October 1, 2009
Live Review: Goodie M.O.B. Reunion Show
The Masquerade // Atlanta, GA // Sept. 9 2009
Spirits were high for the Goodie M.O.B. reunion and the lineup was a meander through Atlanta hip-hop over the past few decades. Whether dropping to DJ Jelly spinning Luke’s Miami-bass drums to “Scrub the Ground,” or watching a high-energy Jammin Crew sing, rap and “yeet” dance like it was 1993, the audience overlooked the rain dousing their salon-fresh dos and enjoyed each moment. Da Youngbloodz, Pastor Troy, Princess Cut and Def Poet Georgia M.E. all gave high-energy performances fit for the occasion. Georgia M.E. controlled the crowd and subdued anxious concertgoers by throwing out lyrics and lists of Atlanta rappers, cussing along with the storm, and doing comedic spoken word between sets. Goodie M.O.B.’s four members finished off the evening in a mass of red, rapping and singing with large grins across their faces as they reveled in their return as torchbearers for Southern conscious hip-hop.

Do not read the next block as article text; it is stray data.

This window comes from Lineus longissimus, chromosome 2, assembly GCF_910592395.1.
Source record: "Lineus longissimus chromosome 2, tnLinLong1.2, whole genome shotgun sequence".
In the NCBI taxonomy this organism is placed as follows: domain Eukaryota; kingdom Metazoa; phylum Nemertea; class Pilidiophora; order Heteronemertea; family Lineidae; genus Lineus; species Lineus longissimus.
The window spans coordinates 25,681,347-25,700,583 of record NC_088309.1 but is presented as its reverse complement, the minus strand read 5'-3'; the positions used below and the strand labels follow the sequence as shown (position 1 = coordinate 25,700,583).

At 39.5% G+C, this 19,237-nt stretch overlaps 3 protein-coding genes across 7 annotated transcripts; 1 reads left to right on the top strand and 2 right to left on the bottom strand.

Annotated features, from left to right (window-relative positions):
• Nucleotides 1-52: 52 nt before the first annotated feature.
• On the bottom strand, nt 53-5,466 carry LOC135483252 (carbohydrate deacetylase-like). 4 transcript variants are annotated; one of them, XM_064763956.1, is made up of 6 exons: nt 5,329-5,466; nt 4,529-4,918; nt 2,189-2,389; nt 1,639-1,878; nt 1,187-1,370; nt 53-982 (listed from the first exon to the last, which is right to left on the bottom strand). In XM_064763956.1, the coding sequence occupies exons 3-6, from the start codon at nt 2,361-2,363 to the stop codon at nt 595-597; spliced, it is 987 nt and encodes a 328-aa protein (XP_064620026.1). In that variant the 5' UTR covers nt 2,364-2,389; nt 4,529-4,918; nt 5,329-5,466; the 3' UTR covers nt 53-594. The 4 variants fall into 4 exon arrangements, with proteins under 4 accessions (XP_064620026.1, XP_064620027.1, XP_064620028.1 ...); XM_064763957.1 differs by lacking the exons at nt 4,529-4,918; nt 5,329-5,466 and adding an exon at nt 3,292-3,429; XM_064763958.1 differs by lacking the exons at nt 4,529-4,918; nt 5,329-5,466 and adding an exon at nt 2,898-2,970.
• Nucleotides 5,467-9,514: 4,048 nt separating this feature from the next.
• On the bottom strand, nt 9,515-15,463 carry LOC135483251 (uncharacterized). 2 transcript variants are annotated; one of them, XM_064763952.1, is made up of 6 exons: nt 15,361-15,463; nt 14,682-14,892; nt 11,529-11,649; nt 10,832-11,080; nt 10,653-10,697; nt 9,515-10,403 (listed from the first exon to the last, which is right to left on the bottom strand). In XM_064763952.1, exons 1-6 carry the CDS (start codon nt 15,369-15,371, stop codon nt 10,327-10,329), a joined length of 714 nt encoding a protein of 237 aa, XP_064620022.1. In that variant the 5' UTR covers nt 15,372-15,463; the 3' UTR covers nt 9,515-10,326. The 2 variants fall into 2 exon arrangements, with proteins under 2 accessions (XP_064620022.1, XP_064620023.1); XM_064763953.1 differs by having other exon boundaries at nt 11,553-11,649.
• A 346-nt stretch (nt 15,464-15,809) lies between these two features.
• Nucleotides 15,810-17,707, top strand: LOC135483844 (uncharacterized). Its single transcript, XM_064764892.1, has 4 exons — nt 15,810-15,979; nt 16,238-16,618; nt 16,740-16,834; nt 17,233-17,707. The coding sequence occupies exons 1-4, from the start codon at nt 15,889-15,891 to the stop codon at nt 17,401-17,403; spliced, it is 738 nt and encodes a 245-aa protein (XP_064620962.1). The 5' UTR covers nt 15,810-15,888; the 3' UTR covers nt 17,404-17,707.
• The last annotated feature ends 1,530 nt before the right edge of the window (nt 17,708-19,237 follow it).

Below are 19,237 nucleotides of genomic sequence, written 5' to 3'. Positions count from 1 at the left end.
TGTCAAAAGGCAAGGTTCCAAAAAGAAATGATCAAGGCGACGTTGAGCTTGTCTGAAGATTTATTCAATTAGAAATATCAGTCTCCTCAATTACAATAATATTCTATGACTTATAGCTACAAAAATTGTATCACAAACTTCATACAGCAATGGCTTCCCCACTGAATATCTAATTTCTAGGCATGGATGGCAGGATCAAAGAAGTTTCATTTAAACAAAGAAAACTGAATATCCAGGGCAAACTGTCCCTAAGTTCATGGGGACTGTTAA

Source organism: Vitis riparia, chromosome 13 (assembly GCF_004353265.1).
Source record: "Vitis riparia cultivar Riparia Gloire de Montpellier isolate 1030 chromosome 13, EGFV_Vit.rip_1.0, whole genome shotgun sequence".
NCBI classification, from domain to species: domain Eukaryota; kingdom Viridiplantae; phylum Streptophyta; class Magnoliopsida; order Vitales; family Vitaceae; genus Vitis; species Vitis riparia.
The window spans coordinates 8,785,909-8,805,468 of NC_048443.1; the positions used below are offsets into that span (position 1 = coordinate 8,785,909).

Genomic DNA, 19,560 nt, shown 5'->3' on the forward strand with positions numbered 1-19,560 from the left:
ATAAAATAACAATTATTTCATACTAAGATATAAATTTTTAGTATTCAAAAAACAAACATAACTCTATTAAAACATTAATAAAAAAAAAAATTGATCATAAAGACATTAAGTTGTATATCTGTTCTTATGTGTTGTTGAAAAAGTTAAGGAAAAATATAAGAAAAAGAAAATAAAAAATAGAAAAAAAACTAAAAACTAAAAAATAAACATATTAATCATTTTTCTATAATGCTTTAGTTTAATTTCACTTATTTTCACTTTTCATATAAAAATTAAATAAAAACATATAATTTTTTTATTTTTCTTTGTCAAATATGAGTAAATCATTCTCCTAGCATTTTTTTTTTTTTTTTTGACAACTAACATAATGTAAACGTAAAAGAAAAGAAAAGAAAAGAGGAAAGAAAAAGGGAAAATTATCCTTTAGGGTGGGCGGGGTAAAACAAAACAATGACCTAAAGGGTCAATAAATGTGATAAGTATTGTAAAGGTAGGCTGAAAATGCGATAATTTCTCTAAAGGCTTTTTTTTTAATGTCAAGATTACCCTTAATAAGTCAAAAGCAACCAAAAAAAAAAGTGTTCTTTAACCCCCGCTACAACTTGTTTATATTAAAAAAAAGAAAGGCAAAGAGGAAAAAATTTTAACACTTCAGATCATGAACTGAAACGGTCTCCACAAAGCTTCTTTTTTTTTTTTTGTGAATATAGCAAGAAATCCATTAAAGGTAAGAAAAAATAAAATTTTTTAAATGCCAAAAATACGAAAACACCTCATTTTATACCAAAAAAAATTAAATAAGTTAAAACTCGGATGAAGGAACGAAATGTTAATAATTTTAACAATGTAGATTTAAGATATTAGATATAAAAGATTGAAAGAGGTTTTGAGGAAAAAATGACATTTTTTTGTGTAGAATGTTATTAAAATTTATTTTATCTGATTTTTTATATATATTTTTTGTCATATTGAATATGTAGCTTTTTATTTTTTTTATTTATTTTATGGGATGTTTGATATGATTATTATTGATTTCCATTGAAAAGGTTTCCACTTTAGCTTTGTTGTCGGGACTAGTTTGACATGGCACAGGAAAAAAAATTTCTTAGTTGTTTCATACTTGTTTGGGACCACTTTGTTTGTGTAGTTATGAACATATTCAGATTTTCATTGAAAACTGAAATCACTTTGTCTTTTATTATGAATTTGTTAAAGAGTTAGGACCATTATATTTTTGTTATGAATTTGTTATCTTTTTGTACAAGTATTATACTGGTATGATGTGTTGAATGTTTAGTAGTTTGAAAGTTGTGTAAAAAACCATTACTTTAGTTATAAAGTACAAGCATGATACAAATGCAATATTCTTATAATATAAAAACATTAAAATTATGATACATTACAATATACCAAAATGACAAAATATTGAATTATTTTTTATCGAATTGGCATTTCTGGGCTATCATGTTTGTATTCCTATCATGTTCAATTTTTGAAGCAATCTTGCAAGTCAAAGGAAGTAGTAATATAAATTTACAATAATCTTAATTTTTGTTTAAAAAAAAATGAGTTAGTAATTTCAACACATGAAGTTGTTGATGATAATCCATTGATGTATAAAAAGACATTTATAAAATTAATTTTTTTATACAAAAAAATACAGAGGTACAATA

But the highlight of the night was the crowd. They rhymed along with artists they had not seen in years and screamed louder with each passing song. In the audience, several of Atlanta’s forces in independent music spoke with Performer about what Goodie M.O.B. inspired in them as musicians.
“My first intro to Goodie M.O.B was before the Soul Food CD, said Indie soul rocker Dolldaze. “I knew about the buzz before everybody heard about the buzz. They were revolutionary, but still crunk. They evoke emotion, which is what I always tried to do. They keep it real and use real instruments and are musicians.” Great Scott explained how, “Goodie M.O.B. gave a true accurate depiction of Southern urban culture. Before that, the South was lacking that. They were one of the first groups representing hip-hop.” He recalls listening to Soul Food right before getting shot and getting the walkman back at the hospital – which led him to listen to the album over and over again. He felt fortunate after the incident and from it took the message that “the good die mostly over bullshit.” Gripplyaz revealed that their music inspired him to do his music and taught him to “get up, get out and get something – which is pretty much what life is about.” His message to independent hip-hop artists is, in turn, like what he learned from the Dungeon Family: “stay on the grind and stay humble.”
-Review by Ingrid Sibley; photos by Angela Carter